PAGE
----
Nick Cafardo: Defender of Bobby Valentine

J.J. Hardy, Mike Aviles

The Boston Globe’s senior baseball writer Nick Cafardo, you might recall, suggested in October that the Red Sox should have their “hearts set on [Bobby] Valentine.” How does he feel today, with even aggressively neutral parties like WEEI’s Alex Speier now calling for the dismissal of Boston’s manager? What is Cafardo’s opinion in the wake of Valentine’s showing up at the ballpark less than three hours before a start, his “mistake” that put cast-off Scott Podsednik in the three hole, an embarrassing 20-2 loss, his flippant “who cares?” response to a reporters query, and – most problematically – his apparent vendetta against Alfredo Aceves that led to that pitcher throwing 143 pitches over four appearances in five days and post-rehabilitation Rich Hill warming up for three innings? What does Nick Cafardo think in light of these developments?

Ownership is fair-minded and realizes that this mess was not Valentine’s fault. Most managers get more than one clean year to show what they can do.

While it’s absolutely true that the club’s record this season is not Valentine’s fault any more than last September’s was Francona’s, Cafardo’s seeming inability to acknowledge Valentine’s mistakes is appalling, and if I worked for the Boston Globe, professionally embarrasing. This is a theoretically senior writer of their staff so hopelessly compromised by his bias for the manager – and against the players, it must be said – that he is fundamentally unable to do his job.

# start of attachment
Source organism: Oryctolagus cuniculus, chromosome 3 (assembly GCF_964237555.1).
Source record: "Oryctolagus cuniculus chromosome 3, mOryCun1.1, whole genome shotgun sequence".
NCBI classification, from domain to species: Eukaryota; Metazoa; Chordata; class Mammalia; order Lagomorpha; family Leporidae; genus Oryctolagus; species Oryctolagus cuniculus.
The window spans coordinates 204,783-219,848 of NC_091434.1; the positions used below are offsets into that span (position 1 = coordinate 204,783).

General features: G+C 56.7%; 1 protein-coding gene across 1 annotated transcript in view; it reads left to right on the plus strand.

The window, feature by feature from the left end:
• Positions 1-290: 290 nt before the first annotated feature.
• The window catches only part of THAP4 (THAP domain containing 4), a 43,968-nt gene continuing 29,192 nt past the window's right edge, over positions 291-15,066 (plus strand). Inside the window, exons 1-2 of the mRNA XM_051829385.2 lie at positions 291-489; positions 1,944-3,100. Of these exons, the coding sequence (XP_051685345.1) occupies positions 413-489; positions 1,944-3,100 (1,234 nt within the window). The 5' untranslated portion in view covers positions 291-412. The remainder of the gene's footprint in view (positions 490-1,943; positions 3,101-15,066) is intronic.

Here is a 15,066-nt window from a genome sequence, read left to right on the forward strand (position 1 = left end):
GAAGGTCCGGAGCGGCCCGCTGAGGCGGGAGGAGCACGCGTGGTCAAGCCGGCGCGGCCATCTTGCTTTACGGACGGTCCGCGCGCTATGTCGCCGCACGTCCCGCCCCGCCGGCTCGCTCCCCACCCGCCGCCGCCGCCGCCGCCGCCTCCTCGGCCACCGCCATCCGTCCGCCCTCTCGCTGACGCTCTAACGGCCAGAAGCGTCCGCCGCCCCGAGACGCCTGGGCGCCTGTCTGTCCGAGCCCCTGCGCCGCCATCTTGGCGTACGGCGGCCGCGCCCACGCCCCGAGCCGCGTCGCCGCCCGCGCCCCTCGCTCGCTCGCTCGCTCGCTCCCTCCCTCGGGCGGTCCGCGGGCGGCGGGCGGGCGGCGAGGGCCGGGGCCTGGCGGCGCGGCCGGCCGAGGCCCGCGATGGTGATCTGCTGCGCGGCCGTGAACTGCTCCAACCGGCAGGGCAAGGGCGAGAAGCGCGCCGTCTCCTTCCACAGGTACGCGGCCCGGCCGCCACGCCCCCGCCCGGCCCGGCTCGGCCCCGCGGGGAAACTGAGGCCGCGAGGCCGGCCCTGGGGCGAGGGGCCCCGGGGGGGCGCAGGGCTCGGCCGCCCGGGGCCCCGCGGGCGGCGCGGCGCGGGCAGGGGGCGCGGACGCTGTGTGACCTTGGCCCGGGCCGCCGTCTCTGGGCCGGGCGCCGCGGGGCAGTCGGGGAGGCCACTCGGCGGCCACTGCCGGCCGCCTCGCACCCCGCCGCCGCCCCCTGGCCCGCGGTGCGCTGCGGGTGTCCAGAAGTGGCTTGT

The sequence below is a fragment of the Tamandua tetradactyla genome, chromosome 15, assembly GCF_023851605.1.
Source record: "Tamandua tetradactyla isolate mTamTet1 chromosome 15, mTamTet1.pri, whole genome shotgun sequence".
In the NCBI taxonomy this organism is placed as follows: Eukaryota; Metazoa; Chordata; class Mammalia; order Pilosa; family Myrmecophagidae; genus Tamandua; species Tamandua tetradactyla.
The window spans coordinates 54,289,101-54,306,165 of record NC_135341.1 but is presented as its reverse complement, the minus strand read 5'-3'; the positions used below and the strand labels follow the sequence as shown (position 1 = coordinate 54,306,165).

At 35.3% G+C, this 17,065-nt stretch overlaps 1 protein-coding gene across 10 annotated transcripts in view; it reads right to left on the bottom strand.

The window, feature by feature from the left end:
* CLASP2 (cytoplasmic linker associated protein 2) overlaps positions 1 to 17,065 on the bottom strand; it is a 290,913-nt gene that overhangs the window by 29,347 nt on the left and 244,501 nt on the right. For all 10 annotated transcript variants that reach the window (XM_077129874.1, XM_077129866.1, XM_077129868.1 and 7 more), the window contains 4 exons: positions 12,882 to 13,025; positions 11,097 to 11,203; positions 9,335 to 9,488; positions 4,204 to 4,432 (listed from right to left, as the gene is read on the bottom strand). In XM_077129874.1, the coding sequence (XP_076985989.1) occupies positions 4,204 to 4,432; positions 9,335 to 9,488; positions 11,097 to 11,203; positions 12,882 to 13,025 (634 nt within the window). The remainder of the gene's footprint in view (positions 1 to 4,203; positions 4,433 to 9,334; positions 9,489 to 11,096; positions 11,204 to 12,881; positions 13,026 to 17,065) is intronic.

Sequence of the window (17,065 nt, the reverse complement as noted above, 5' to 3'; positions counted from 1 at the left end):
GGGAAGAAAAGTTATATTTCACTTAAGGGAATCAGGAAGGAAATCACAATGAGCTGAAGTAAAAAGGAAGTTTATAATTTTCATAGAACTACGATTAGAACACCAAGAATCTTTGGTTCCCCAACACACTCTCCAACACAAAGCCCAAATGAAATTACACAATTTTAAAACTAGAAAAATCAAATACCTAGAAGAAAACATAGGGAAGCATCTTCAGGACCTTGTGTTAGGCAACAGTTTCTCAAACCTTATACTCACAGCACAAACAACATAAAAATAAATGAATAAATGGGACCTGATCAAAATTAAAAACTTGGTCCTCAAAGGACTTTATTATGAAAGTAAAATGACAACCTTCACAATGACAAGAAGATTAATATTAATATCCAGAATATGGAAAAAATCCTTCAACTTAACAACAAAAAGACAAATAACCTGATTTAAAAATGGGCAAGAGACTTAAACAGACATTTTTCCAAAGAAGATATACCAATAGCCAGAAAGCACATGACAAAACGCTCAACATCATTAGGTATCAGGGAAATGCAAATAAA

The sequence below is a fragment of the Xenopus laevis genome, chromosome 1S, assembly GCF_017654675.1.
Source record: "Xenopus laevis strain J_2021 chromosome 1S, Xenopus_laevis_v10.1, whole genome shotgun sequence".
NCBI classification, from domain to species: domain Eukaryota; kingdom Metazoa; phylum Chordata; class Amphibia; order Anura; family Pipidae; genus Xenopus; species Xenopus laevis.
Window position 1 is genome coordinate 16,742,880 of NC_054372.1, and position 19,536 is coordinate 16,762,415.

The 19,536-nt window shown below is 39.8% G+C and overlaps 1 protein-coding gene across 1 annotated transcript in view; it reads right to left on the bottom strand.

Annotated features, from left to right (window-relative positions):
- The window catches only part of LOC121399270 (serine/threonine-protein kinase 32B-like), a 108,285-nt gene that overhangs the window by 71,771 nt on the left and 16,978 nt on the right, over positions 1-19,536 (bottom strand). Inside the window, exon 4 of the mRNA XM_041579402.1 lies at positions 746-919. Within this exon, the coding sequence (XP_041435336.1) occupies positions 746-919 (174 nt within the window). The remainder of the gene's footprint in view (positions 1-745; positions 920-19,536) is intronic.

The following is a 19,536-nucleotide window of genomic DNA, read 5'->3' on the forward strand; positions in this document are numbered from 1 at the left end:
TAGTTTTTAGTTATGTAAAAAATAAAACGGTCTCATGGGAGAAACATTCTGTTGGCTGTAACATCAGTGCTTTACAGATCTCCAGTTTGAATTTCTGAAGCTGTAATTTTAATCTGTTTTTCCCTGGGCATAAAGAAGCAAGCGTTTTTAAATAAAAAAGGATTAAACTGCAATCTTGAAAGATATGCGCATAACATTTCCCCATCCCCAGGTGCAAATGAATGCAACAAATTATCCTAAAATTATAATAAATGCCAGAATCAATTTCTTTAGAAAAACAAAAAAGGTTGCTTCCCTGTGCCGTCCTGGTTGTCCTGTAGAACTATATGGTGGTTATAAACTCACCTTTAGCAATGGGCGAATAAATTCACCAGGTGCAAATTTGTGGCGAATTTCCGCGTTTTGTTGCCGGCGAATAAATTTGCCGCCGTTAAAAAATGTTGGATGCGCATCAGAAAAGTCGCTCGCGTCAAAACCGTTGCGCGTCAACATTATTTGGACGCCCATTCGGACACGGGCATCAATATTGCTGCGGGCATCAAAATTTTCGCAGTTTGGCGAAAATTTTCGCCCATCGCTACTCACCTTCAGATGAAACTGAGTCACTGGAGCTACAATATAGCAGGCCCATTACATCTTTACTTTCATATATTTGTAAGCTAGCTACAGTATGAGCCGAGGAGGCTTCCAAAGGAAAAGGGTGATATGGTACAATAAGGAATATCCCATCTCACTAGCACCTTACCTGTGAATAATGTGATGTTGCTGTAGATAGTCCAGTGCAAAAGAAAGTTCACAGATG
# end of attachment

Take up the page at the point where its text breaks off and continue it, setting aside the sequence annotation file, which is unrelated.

Other interesting tidbits from today’s piece:

The outfield trade market will include Justin Upton and B.J. Upton, and Nick Swisher is one of the intriguing possibilities as a free agent.

B.J. Upton is actually a free agent this offseason.

Mike Aviles, SS, Red Sox — He could buy himself another season with the Red Sox with the jury still out on Jose Iglesias and Xander Bogaerts still a couple of years away. The Sox were correct in their assessment that Aviles would give them what Marco Scutaro gave them a year ago. It was surprising that two teams in need of shortstops in late August — the A’s and Cardinals — didn’t pay a price to obtain Aviles.

Two things. First, this is probably why the A’s, at least, declined to trade for Aviles.

In two starts since coming off the DL, Anderson is 1-0 striking out 11 and walking 2 over 12 innings giving up a single earned run in the process. Even while the A’s couldn’t be certain what he would give them coming off of injury, Anderson for Aviles would be the definition of an overpay. Assuming that the price was similarly high for the Cardinals, it isn’t hard at all to imagine why they declined to trade for the player.

Second, concerning the assertion that Aviles gave them what Scutaro did a year prior, defensively this is more or less the case. Credit the Red Sox for accurately projecting that Aviles was a reasonable substitute for the traded Scutaro in the field. Offensively, however, the players are not close. Aviles has more power than Scutaro of 2011 – .143 ISO to .124 – but his inability to get on base has hurt the club all year. Scutaro’s OBP last season was .358; Aviles at present is .286. If we look at their total offensive contributions via wOBA, Scutaro of 2011 destroys the Aviles of 2012, .343 to .296. There’s a reason that the Red Sox of 2012 are ninth in OBP, and while it’s not all on Aviles, he’s a big part of it. Which is why I’m not surprised he wasn’t traded for that price and why I would be surprised if the Sox give him another year at short.

But bigger picture, I remain unable to understand why a paper of the Globe’s stature believes that Nick Cafardo is the best it can do.

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